This object is realized by the steps of interconnecting a gas flow conductance element between the facility and the mass flow controller, predetermining a pressure drop along the gas flow conductance element at the desired flow of gas to be set at the mass flow controller, monitoring the actual gas flow along the gas flow conductance element by measuring a pressure drop along that element. This pressure drop is then compared with the predetermined pressure drop which corresponds to a desired flow of gas and has been established in a calibration procedure, whereas the measured pressure drop accords to the actual flow of gas.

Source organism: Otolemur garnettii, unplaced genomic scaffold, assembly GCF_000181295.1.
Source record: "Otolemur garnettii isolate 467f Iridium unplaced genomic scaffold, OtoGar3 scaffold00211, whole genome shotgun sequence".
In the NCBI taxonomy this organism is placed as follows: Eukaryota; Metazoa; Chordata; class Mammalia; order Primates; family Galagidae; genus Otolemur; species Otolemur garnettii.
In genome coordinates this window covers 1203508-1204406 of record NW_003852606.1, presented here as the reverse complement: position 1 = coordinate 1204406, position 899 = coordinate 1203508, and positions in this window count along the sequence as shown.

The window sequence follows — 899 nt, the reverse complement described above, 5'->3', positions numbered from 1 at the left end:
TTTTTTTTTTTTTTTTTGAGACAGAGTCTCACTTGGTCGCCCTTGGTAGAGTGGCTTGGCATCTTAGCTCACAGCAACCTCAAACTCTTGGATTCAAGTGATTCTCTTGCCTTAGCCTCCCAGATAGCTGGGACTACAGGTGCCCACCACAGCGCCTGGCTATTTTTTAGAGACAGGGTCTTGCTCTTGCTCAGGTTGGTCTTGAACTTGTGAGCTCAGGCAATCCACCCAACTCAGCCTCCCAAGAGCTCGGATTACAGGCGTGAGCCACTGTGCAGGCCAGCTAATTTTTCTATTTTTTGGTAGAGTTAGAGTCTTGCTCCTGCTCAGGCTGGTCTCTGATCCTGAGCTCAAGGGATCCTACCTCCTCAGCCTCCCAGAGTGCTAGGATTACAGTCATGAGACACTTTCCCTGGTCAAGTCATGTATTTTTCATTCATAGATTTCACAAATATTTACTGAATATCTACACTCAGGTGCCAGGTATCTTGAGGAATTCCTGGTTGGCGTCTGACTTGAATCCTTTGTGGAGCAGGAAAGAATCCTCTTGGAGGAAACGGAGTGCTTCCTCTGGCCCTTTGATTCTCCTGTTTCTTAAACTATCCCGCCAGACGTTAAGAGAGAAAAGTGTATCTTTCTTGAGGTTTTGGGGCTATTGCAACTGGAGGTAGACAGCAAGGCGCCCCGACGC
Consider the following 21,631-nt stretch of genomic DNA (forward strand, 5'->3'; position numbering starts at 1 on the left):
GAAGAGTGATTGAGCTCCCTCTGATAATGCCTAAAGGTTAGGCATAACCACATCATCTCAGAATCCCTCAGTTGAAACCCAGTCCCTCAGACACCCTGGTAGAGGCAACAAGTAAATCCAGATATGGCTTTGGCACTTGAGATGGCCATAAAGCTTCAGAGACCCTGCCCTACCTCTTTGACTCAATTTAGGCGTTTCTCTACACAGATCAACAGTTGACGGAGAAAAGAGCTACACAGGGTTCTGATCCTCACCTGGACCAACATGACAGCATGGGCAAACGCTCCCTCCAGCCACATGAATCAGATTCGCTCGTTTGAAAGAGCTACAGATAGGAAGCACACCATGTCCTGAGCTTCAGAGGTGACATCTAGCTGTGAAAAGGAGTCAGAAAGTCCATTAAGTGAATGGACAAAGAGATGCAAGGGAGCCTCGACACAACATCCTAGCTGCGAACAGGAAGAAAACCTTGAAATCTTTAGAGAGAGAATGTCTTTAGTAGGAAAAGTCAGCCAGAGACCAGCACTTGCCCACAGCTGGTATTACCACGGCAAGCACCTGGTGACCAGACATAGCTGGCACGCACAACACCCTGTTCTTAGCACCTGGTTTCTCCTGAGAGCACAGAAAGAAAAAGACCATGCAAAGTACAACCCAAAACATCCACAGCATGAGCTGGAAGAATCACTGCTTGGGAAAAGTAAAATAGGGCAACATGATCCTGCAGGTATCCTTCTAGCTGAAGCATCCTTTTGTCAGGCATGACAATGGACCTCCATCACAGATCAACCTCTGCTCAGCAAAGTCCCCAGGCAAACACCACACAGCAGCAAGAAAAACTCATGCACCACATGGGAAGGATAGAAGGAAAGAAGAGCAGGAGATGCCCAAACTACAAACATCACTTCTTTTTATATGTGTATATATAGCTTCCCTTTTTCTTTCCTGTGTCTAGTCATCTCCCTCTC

It is a further object of the present invention to realize the inventive method under its most generic aspect without being forced to change the pressure in the pressurized tank 1, which is realized by further selecting the flow conductance element so that the predetermined pressure drop at the desired flow of gas exploits a part of the "rested" prior art pressure drop across the mass flow controller. As was shown, even at a considerable reduction of the pressure drop across the KFC, proper regulating function is maintained.